i have no idea how it would work if you missed an item in a new build or who would have to pay the costs sorry dude. but as a rule if you are working in other peoples property PI is a must
 

·
Registered
Joined
·
34,377 Posts
veedweeb said:
That's correct.

I'm doing these inspections on a freelance basis for another company, but I'd like to do them direct (I can charge more! :D )

I was just trying to get an idea of whether or not I'd need PI insurance. I can't ask the company I'm doing them for at the moment, 'cos they'll twig that I want to steal some of their business!
I have insurance as a chippie but it`s my understanding that you being Ltd means that if it goes "tits up" in a big way you can wriggle out of it?
 

·
I see 'dub' people!!!
Joined
·
6,640 Posts
Designer/architect HAS to follow building regs. as long as contractors follow plans. If so, his/her PI will stay be intact. Gotta remember, other peeps involved with the building prosses i.e. contractors and sub-contractors may tend to deviate from plans for whatever reason!!!!

it happens!!!!!!!!!!!!

j :smurf:
 

·
Registered
Joined
·
14,296 Posts
hypothetical scenario (just as an example):

design is perfect

contractor does not build properly

dangerous (and patent) defect results

you inspect and miss it

someone is injured

you and contractor are both to blame

but in meantime, contractor has gone bust.....

you are 100% liable

....you see the problem ?


it may not be very likely, but then again....

its got to be worth doing some research on what insurance is available, cost, terms, excess etc I'd have thought

oh, and being a limited co does not get you off - you will have personal liability too (its just not often relied on)
 

·
Registered
Joined
·
14,296 Posts
janski said:
Even so, architects/designers are relaible for what they did/done, so not your responsibility......their desiegn, their problem....)
not quite - you'd potentially both be liable if there was a design defect and you missed it and should have seen it (but that depends on the terms of your contract about what you're actually checking for), although what proportions you are liable in (and it can be 100:0, 50:50, 10:90 or any other combination) would depend on the facts of each case

look at it this way - you're being paid as an expert to exercise a level of expertise someone else doesn't have, and if you fall below a reasonable standard in doing that, then you are liable

but I do stress that this is the legal position and in practical terms, on new build, the actual risk may not be very high at all
 

·
Registered
Joined
·
34,377 Posts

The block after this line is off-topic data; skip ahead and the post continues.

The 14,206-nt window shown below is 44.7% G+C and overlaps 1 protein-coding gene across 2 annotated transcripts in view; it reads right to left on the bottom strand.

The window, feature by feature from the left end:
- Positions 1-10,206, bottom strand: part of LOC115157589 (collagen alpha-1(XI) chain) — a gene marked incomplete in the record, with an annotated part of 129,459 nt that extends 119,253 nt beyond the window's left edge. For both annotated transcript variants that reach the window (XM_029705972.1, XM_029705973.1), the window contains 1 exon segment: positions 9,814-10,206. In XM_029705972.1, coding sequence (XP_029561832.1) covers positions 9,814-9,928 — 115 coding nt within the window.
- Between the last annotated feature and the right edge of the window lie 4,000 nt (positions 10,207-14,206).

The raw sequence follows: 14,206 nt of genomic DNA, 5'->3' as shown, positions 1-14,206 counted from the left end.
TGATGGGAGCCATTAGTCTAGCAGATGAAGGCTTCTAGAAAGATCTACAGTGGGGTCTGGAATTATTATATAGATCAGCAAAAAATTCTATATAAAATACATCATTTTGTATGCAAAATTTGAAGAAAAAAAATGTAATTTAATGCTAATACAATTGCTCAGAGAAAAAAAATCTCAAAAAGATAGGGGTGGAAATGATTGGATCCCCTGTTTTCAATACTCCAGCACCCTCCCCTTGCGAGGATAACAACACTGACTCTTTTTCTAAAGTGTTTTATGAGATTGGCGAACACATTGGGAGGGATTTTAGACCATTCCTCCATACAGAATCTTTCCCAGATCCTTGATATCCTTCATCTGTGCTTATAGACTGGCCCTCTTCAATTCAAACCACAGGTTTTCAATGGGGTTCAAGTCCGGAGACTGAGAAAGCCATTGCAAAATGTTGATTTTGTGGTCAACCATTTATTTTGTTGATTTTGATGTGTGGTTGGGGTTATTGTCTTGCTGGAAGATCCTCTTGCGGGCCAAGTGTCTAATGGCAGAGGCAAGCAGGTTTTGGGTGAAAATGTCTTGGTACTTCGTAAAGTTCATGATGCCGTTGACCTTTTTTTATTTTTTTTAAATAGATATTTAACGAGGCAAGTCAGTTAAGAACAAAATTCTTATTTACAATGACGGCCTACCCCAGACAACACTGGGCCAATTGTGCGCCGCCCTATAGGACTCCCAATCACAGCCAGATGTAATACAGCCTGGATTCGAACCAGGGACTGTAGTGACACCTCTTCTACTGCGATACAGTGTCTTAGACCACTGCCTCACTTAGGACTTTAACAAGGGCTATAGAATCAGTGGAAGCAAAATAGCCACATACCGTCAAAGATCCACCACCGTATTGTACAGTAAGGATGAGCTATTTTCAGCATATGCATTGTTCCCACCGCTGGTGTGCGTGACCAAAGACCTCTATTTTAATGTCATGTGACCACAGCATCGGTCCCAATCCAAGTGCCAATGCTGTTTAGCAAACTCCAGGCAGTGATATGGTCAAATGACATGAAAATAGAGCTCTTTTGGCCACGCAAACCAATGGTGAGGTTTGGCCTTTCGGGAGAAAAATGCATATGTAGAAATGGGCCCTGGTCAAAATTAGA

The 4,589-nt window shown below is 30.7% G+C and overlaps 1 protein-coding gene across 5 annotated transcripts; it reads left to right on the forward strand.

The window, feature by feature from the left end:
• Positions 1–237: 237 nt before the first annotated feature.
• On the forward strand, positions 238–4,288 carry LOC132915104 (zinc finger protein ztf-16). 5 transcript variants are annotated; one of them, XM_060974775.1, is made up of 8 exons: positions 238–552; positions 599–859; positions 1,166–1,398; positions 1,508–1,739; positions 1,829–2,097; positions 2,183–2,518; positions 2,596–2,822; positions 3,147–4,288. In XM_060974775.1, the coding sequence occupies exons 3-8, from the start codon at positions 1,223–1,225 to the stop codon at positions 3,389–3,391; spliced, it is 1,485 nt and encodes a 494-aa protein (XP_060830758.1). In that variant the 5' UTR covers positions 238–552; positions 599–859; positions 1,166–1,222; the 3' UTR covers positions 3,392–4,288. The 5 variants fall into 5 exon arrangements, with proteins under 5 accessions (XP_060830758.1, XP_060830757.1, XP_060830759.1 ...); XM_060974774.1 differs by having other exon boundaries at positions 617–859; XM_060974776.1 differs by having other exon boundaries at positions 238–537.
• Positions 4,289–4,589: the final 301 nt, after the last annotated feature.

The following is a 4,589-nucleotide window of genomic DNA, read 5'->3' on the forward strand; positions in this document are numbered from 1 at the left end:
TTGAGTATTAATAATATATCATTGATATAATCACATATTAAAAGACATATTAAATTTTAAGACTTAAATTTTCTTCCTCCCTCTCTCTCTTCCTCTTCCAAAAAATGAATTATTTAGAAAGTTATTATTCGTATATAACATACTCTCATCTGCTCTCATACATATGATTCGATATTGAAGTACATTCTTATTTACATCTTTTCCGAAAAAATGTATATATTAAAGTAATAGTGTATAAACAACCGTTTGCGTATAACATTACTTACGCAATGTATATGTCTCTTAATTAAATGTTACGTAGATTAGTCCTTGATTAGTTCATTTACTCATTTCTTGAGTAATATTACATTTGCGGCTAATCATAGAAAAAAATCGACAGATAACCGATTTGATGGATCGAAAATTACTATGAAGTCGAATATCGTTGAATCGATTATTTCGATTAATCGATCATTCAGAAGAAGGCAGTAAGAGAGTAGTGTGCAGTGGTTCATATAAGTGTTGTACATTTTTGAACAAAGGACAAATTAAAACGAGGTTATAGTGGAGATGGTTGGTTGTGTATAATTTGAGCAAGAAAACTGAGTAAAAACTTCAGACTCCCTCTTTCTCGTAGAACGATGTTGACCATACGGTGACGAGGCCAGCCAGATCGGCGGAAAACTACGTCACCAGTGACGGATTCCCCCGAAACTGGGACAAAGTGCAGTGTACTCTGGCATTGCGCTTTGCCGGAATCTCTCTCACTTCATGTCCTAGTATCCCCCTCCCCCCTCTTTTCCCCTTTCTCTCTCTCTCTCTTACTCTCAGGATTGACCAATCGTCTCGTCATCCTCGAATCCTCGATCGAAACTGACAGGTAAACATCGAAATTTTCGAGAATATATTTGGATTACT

CheekyMonkey said:
oh, and being a limited co does not get you off - you will have personal liability too (its just not often relied on)
Thats interesting mate-i thought Ltd status ringfenced your personal liability from your professional one....urban myth then?
 

·
Registered
Joined
·
14,296 Posts
dragster172 said:
Thats interesting mate-i thought Ltd status ringfenced your personal liability from your professional one....urban myth then?
no, not urban myth - 98% true

100% true with breach of contract claims (if contract is with ltd co) unless one of the (rare) exceptions applies, such as trading while insolvent

but little bit different where someone owes a duty of care for providing prof services instead of / alongside contractual duties

strictly, any individual providing professional services can be sued for (the tort of) negligence, as well as their employee (be they a ltd co, LLP, partership whatever)

its just very rarely worth doing

I've always tried to make sure I have an indemnity from any employer firm (since they have the PI cover not me) just in case
 

·
Registered
Joined
·
12,283 Posts
Discussion Starter · #16 ·
CheekyMonkey said:
hypothetical scenario (just as an example):

design is perfect

contractor does not build properly

dangerous (and patent) defect results

you inspect and miss it

someone is injured

you and contractor are both to blame

but in meantime, contractor has gone bust.....

you are 100% liable

....you see the problem ?
Hmm. In that situation, there would be systems in place via the NHBC to cover the cost of the rectification works, so I don't think I could be held liable for that. But there is the issue of consequential loss and compensation for disruption etc. I think I could see a situation arising where I might be held (at least partially) liable for that.

Thanks again for the replies, it's been very interesting. :)
 
1 - 16 of 16 Posts
Top